Lord Charlemont

From An Illustrated History of Ireland by Margaret Anne Cusack

« start... Chapter XXXV. ...continued

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But a list of the great men of the eighteenth century, however brief, would be certainly most imperfect if I omitted the name of the Earl of Charlemont, who, had his courage been equal to his honesty of purpose, might have been enrolled not merely as an ardent, but even as a successful patriot. He was one of the Hibernis ipsis Hiberniores, —one of those who came to plunder, and who learned to respect their victims, and to repent their oppressions. It is probable that the nine years which the young Earl spent in travelling on the Continent, contributed not a little to his mental enlargement.

On his return from countries where freedom exists with boasting, to a country where boasting exists without a corresponding amount of freedom, he was amazed and shocked at the first exhibition of its detestable tyranny of class. A grand procession of peers and peeresses was appointed to receive the unfortunate Princess Caroline; but, before the Princess landed, the Duchess of Bedford was commanded to inform the Irish peeresses that they were not to walk, or to take any part in the ceremonial.

The young Earl could not restrain his indignation at this utterly uncalled-for insult. He obtained a royal audience, and exerted himself with so much energy, that the obnoxious order was rescinded. The Earl's rank, as well as his patriotism, naturally placed him at the head of his party; and he resolutely opposed those laws which Burke had designated as a "disgrace to the statute-books of any nation, and so odious in their principles, that one might think they were passed in hell, and that demons were the legislators."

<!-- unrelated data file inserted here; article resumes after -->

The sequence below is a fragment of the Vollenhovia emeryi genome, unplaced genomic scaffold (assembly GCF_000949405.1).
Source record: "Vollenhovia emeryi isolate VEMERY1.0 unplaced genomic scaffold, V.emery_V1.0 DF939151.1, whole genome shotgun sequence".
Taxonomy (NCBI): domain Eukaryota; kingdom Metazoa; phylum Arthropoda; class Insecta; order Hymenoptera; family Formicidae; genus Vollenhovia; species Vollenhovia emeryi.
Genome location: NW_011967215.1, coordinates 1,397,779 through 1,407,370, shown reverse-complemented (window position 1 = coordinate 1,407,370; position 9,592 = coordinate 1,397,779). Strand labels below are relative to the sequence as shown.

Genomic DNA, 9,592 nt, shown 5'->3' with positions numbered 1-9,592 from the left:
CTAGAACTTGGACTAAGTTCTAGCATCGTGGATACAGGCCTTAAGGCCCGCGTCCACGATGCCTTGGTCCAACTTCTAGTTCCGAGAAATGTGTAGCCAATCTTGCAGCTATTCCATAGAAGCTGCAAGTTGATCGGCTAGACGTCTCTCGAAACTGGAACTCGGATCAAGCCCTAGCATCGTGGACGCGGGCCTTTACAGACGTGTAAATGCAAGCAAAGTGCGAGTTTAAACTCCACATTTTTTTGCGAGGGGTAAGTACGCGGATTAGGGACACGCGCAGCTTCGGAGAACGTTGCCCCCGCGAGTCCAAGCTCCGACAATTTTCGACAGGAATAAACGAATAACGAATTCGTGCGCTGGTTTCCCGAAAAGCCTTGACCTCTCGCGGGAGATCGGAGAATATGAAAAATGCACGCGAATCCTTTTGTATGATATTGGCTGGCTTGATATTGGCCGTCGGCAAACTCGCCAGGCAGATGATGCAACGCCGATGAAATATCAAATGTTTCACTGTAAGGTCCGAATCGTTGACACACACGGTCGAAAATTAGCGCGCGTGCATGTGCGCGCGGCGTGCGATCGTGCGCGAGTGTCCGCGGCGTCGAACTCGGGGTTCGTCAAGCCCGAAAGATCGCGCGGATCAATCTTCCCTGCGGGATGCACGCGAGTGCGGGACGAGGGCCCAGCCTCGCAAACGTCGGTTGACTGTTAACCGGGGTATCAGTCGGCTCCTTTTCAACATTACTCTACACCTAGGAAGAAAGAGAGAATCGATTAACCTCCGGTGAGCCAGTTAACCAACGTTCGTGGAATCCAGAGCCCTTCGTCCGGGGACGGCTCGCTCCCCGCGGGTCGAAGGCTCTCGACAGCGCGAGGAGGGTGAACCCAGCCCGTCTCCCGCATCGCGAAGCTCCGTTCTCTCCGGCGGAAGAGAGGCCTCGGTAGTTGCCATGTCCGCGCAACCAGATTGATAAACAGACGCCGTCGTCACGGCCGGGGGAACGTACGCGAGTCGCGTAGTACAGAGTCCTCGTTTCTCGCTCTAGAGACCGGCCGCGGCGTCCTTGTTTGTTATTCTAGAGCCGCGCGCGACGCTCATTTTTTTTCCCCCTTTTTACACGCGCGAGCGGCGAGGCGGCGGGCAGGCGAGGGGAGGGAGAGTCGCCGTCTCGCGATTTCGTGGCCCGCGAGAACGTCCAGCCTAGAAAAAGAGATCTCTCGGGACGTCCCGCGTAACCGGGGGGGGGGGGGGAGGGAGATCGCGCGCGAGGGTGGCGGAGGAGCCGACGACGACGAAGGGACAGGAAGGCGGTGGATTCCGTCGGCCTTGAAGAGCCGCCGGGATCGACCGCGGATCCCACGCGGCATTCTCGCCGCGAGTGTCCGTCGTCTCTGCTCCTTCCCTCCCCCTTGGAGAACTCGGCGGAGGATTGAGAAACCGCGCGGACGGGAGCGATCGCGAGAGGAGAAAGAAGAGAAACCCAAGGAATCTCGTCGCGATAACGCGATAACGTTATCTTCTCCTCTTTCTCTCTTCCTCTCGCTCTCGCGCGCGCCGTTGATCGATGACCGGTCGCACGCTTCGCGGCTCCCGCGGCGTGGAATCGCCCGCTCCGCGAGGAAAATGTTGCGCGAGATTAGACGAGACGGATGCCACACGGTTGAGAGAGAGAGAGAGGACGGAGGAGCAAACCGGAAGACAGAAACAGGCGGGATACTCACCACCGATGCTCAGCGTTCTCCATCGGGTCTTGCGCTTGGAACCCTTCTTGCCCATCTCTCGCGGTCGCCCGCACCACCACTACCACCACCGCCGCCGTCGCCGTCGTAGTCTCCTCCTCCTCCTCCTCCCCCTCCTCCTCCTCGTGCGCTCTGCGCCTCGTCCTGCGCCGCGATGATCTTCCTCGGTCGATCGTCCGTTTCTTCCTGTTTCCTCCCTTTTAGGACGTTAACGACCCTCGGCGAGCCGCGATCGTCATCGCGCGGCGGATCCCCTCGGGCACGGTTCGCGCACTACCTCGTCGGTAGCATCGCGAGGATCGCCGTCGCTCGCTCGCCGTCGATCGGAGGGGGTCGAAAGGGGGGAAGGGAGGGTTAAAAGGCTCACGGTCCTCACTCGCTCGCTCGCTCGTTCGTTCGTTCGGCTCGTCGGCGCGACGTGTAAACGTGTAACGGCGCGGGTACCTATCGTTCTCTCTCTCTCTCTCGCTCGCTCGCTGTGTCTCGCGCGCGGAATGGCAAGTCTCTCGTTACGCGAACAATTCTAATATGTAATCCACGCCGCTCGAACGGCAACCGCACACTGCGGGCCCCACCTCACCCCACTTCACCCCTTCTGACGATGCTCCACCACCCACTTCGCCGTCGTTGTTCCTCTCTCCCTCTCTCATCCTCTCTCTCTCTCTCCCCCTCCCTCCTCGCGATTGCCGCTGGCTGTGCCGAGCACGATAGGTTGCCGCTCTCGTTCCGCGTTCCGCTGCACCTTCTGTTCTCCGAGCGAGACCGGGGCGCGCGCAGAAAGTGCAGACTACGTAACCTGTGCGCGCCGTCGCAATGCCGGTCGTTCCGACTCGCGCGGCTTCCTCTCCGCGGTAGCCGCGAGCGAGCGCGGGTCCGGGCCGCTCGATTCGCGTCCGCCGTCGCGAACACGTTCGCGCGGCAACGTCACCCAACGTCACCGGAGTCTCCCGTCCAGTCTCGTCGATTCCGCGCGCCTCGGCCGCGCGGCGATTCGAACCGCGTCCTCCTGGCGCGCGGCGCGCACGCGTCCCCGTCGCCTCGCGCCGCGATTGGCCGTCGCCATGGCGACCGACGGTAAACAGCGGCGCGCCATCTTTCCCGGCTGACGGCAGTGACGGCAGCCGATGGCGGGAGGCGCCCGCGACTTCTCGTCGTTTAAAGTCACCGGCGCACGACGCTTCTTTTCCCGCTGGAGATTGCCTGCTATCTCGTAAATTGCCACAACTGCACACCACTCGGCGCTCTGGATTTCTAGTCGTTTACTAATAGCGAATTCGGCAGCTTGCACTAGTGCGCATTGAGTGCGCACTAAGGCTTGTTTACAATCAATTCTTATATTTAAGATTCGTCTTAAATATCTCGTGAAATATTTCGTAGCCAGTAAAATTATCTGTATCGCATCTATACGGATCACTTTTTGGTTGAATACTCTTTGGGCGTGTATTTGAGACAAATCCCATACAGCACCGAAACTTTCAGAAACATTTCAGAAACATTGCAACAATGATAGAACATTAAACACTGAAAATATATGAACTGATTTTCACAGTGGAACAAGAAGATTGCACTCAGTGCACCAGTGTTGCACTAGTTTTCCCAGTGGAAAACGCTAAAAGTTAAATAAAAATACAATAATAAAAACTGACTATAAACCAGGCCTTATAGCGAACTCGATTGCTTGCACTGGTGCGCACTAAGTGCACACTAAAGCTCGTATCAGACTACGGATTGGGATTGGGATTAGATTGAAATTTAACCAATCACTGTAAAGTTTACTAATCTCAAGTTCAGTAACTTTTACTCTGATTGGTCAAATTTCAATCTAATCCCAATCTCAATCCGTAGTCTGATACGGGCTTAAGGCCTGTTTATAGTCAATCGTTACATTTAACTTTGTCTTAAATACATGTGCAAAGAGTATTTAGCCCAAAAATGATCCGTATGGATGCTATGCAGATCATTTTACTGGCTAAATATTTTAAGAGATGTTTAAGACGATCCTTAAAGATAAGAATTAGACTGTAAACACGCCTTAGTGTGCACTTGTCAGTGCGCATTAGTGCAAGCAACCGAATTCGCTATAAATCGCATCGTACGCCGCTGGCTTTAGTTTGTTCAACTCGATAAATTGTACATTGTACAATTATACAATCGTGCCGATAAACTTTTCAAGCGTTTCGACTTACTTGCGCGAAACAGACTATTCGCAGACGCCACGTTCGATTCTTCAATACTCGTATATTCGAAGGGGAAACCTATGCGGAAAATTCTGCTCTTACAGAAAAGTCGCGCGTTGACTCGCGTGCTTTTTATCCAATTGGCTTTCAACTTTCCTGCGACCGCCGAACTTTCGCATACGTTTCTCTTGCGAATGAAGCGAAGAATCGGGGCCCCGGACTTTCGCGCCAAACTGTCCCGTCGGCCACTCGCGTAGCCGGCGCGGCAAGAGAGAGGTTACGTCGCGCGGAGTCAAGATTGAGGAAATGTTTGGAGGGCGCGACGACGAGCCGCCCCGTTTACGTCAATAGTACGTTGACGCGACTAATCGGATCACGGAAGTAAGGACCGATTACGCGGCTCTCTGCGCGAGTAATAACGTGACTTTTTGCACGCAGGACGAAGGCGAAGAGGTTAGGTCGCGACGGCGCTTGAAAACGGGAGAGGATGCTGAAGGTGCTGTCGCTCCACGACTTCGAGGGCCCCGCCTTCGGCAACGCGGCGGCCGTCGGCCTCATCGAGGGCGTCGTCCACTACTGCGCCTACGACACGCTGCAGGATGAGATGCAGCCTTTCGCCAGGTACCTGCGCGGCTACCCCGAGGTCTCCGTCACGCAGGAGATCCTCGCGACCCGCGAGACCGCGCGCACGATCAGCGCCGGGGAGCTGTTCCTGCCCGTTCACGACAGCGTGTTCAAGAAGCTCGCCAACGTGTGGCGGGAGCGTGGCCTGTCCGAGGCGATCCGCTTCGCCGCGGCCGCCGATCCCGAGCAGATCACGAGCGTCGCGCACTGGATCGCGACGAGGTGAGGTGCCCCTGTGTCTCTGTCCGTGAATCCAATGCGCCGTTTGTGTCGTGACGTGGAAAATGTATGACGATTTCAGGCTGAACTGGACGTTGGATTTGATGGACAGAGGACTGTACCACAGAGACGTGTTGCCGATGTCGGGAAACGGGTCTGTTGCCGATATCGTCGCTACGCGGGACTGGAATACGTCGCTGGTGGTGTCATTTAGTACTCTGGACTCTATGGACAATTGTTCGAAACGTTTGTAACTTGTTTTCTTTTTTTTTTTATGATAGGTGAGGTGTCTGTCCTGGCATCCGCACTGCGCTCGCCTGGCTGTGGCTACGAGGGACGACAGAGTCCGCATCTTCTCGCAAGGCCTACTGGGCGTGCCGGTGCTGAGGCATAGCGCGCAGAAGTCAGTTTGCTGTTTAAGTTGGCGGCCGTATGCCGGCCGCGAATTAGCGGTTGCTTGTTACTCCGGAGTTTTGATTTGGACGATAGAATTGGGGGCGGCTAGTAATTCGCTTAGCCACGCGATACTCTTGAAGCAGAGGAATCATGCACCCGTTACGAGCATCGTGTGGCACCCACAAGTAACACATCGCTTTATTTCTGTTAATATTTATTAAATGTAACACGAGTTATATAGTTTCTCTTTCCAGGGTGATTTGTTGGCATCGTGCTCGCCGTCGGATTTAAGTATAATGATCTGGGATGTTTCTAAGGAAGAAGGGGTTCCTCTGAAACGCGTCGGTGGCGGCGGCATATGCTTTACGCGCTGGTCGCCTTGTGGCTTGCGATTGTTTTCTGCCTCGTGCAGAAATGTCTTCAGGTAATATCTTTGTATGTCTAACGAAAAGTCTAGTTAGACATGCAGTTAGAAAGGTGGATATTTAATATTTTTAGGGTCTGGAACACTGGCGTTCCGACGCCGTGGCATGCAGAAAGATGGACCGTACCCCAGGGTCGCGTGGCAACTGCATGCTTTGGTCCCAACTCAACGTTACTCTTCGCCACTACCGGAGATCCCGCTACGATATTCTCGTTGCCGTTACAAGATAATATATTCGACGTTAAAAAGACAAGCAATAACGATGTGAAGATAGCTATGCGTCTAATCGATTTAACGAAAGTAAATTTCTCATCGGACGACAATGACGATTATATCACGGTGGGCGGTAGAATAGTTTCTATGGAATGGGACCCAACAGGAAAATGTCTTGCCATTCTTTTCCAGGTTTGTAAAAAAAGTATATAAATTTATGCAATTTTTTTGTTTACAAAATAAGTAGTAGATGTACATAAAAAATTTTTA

In 1766, his Lordship brought a bill into the House of Lords to enable a poor Catholic peasant to take a lease of a cabin and a potato-garden; but, at the third reading, the Lords rushed in tumultuously, voted Lord Charlemont out of the chair, and taunted him with being little better than a Papist. The failure and the taunt bewildered an intellect never very clear; and, perhaps, hopelessness quenched the spirit of patriotism, which had once, at least, burned brightly. In fear of being taunted as a Papist, like many a wiser man, he rushed into the extreme of Protestant loyalty, and joined in the contemptible outcry for Protestant ascendency.

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